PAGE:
According to promising new research, analyzing protein levels in the urine may be a better predictor of kidney function than the old method, which involved monitoring creatinine levels. As the researchers say in a NIH−Medline (Reuters) release, it’s likely that this new method will be embraced as part of the new guidelines for assessing kidney function.
In the study, the team led by Brenda R. Hemmelgarn looked at both the estimated glomerular filtration rate (eGFR) and proteinuria (protein level in the urine) in close to one million participants over a period of five years.
As proteinuria levels increased, the researchers saw that patients were more likely to suffer from kidney failure, heart attack, and death.
They found that individuals who had high protein levels but low eGFR were at much higher risk of kidney failure and death than were individuals who had high eGFR and normal proteinuria. As proteinuria levels increased, the researchers saw that patients were more likely to suffer from kidney failure, heart attack, and death. Additionally, individuals with higher proteinuria but eGFR levels closer to the normal range suffered from more negative “clinical outcomes,” than those with lower GFR and no proteinuria.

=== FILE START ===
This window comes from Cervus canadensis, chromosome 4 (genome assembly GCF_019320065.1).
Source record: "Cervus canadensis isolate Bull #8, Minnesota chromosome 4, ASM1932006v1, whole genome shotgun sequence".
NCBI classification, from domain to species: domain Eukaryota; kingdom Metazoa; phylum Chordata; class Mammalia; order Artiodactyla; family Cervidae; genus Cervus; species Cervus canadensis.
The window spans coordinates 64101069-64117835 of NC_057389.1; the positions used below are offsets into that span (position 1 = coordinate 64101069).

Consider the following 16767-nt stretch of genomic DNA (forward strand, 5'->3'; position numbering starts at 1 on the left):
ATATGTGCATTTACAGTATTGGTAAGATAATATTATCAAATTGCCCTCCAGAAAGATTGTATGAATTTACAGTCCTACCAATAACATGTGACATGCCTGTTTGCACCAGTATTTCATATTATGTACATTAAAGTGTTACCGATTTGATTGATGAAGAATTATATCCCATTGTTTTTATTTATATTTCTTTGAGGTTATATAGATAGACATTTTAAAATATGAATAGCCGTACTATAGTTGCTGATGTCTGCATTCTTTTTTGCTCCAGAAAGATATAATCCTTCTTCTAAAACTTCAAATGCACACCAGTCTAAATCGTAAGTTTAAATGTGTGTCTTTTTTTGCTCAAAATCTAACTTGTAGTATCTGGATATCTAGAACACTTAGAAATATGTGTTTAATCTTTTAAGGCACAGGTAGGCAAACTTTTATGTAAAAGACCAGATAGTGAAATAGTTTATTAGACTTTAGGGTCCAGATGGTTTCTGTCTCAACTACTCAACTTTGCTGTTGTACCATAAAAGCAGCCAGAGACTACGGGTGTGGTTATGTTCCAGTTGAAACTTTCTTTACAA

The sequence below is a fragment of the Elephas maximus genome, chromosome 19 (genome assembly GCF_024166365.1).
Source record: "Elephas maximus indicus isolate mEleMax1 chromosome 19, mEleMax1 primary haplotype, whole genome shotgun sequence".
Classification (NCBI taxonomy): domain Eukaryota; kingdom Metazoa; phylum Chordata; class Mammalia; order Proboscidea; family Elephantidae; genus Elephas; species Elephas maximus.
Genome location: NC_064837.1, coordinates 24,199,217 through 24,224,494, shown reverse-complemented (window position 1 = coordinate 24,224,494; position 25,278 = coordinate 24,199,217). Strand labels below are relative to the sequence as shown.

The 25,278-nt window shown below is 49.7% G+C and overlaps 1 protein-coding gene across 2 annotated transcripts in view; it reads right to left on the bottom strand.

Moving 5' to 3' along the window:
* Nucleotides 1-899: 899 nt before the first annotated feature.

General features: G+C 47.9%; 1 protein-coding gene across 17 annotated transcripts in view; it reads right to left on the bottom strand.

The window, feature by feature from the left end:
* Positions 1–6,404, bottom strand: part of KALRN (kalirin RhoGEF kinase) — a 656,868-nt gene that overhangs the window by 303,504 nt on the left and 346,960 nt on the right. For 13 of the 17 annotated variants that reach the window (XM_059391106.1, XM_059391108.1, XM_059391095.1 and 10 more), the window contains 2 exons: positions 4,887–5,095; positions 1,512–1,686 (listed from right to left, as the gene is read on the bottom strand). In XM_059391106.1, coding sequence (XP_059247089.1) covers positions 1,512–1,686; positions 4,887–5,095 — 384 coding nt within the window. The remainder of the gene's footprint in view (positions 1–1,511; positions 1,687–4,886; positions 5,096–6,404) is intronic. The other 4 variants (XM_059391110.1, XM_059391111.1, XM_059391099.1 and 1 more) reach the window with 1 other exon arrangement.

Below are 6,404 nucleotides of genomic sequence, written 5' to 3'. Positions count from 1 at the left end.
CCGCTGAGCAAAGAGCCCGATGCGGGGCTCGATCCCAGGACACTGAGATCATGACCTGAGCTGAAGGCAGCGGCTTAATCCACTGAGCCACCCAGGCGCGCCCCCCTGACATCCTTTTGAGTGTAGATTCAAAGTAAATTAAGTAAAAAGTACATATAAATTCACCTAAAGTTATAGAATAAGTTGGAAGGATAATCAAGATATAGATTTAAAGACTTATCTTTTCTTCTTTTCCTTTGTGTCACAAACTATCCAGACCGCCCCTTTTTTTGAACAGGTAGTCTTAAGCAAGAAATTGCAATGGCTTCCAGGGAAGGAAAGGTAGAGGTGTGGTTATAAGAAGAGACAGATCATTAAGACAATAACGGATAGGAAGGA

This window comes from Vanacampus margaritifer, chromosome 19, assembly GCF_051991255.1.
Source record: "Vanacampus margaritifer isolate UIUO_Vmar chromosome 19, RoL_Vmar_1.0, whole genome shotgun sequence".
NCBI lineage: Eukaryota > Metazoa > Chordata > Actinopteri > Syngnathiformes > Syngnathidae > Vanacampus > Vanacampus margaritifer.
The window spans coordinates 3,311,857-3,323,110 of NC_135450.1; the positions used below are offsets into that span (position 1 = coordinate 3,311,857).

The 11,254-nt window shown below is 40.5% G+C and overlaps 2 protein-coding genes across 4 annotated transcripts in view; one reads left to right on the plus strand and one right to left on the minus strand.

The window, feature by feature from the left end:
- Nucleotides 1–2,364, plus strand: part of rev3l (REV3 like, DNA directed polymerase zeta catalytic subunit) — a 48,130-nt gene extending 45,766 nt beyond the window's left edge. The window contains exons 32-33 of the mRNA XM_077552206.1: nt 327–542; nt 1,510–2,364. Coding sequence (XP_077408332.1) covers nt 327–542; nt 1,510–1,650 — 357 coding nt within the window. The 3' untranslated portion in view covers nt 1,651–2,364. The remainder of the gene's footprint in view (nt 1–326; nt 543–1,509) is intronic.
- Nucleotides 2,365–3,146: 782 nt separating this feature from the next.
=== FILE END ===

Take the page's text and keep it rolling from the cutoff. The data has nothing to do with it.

Kidney disease can have serious clinical implications, so any tool that helps clinicians accurately predict who is at risk for developing it comes as a tremendous boon to the medical community.
The study was conducted by researchers at the University of Calgary in Alberta, Canada and published in the February issue of the Journal of the American Medical Association.